Pocket Rumble has simple direction+button special move inputs, not unlike Smash, but feels like a traditional fighter: https://www.youtube.com/watch?v=rKGTDgfN80k

Rising Thunder was the chosen one, but it's dead.
FSLink
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(07-17-2017, 08:03 AM)
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Originally Posted by Harken Raiser

What if I told you could beat people without using combos? I've won matches of Street Fighter 4 online and in person by just pressing M.Bison's Medium Kick button or just walking up and throwing my opponent repeatedly.

Yeah...like I can beat my casual friends in Killer Instinct when I don't play the game at all, and don't know any combos or memorized the movelist for any character whatsoever.

I dunno this feels like a weird topic of discussion. Like if you're playing against other casual people, the goal is to just have fun. If you want to be competitively (even if it's just to beat your friends, not necessarily to be "pro" level), OF COURSE you actually have to sit down and learn the game.

Originally Posted by Aaronrules380

Honestly no, but I don't really want to have to spend money on a peripheral to be able to get into a genre I don't have much familiarity with

Understandable but honestly some default pad controllers are very inconsistent at least at first until you learn how to be consistent on a 360 controller/Dual Shock/etc. I found an arcade stick to be way more intuitive for me personally. Motions like Shoryuken and 360 motions made complete sense when I finally switched over to a stick.

Originally Posted by Aaronrules380

I'm a huge fan of smash bros. I don't expect to be good immediately. I don't expect to win immediately. I just think it's bad design when the controls are so fundamentally unintuitive in games like SF that even after hours of playing I don't feel like I've grasped the fundemental basics of controlling the game

It's not bad design, but stuff like SF is clearly more designed for arcade sticks (though there's been success with pad players).
Like, to me the default arcade layout makes tons of sense:

Light Punch Medium Punch Heavy Punch
Light Kick Medium Kick Heavy Kick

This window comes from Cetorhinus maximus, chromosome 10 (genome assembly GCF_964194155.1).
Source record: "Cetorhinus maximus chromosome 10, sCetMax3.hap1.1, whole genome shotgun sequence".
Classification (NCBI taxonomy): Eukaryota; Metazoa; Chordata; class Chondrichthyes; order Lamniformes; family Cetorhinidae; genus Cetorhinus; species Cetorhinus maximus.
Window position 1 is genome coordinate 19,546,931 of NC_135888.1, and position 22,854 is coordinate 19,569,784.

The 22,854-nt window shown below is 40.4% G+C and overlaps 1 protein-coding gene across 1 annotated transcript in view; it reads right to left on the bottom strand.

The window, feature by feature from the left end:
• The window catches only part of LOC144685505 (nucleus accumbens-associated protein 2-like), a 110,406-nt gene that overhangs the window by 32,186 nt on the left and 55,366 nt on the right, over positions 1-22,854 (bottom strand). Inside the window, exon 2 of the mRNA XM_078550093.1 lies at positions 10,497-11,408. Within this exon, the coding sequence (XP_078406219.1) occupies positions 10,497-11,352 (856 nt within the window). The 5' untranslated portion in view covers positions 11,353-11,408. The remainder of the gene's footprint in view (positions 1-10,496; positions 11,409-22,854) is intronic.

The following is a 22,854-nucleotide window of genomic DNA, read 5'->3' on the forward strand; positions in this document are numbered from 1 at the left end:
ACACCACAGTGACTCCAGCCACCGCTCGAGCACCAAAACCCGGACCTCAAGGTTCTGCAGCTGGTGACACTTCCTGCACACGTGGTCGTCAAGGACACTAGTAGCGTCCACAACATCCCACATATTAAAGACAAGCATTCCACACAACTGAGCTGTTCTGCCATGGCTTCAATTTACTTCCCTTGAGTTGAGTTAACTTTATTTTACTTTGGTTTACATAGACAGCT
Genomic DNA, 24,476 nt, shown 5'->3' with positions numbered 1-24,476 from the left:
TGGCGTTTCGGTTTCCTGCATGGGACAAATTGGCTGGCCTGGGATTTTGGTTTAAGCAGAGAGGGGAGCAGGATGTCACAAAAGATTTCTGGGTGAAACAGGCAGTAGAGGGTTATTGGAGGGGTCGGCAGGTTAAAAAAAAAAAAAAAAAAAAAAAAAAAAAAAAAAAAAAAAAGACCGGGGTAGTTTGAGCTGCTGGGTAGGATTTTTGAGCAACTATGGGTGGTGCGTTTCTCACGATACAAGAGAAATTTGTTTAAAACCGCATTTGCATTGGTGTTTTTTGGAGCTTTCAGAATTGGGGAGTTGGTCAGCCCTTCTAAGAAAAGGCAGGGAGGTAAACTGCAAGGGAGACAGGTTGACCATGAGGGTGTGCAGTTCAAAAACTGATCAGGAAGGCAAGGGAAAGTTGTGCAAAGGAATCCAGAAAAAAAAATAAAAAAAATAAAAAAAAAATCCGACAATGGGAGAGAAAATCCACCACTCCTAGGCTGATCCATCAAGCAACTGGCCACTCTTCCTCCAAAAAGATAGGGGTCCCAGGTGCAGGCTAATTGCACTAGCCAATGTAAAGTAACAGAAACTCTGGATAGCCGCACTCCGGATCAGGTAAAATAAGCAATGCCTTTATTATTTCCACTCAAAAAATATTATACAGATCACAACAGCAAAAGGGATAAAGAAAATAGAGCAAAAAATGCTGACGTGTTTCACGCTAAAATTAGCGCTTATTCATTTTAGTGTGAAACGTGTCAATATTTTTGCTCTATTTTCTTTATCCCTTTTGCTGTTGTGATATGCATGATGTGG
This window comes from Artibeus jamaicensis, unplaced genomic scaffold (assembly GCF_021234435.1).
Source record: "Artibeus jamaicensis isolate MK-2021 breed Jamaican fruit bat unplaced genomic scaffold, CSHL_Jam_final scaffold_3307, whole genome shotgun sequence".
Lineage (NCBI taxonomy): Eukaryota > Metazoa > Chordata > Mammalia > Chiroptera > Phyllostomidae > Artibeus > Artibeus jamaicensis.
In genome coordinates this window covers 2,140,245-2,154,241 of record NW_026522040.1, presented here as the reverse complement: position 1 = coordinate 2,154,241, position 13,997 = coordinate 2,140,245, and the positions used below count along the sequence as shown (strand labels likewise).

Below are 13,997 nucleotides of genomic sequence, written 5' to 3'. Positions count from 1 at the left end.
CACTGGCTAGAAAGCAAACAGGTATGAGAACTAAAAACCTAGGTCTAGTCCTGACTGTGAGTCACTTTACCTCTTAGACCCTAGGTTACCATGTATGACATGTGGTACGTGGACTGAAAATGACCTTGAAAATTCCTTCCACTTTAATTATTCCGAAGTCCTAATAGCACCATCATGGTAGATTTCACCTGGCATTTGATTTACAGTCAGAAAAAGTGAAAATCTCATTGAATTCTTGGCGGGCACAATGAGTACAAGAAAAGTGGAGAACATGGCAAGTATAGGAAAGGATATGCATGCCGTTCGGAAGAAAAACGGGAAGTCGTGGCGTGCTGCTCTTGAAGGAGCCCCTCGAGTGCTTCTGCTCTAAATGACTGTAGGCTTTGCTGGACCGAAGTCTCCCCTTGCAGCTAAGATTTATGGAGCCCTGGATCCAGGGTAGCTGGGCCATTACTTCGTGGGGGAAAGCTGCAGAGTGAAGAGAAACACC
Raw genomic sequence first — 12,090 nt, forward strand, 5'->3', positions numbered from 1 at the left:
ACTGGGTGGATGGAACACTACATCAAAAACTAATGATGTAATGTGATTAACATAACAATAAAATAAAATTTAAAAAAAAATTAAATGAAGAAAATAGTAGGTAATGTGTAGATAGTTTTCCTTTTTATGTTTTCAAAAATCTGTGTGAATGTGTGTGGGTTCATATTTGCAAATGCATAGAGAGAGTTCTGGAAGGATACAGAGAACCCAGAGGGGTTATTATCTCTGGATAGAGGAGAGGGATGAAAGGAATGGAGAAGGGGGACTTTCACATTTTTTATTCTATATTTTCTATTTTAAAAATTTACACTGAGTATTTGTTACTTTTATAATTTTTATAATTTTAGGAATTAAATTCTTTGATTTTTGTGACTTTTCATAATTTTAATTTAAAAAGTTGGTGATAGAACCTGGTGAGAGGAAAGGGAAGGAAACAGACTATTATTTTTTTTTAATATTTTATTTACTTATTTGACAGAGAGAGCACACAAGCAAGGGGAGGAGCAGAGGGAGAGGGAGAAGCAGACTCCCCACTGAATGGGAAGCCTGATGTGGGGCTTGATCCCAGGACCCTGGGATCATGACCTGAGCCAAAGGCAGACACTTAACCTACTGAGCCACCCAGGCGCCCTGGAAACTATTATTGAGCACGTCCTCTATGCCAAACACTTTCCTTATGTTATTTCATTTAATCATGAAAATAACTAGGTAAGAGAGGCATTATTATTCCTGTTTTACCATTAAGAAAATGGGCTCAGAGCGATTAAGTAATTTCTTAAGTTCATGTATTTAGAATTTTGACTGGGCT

LP+LK = grab
MP+MK = V-Skill
HP+HK = V-Trigger

And motions like charge is stupid easy on a stick since there's a square gate. Hold towards a corner or side, then press towards another corner or side and a punch or kick. This can be more difficult on a controller where there isn't a gate to make it easy to "hold" precisely unless you're used to a pad. Command grab inputs like 360 motions just make way more sense on a stick where it's easier to be more accurate with it, but you then also realize the larger motion makes it so you can't just do it instantly for balances purposes.

You can also see games designed more around pad like Smash, Injustice, Mortal Kombat be a lot easier on a pad too.
Last edited by FSLink; 07-17-2017 at 08:14 AM.
petran79
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(07-17-2017, 08:05 AM)
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But if the Switch controller is like that it makes things more frustrating than using an arcade stick
Sorcerer Supreme
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(07-17-2017, 08:09 AM)
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Originally Posted by Aaronrules380

I'm a huge fan of smash bros. I don't expect to be good immediately. I don't expect to win immediately. I just think it's bad design when the controls are so fundamentally unintuitive in games like SF that even after hours of playing I don't feel like I've grasped the fundemental basics of controlling the game

you're just terrible at video games then
J@hranimo
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(07-17-2017, 08:10 AM)
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Originally Posted by FallingEdge

Has Nintendo even made a fighting game?

L

Yeah I can agree with that OP.
Line_HTX
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(07-17-2017, 08:21 AM)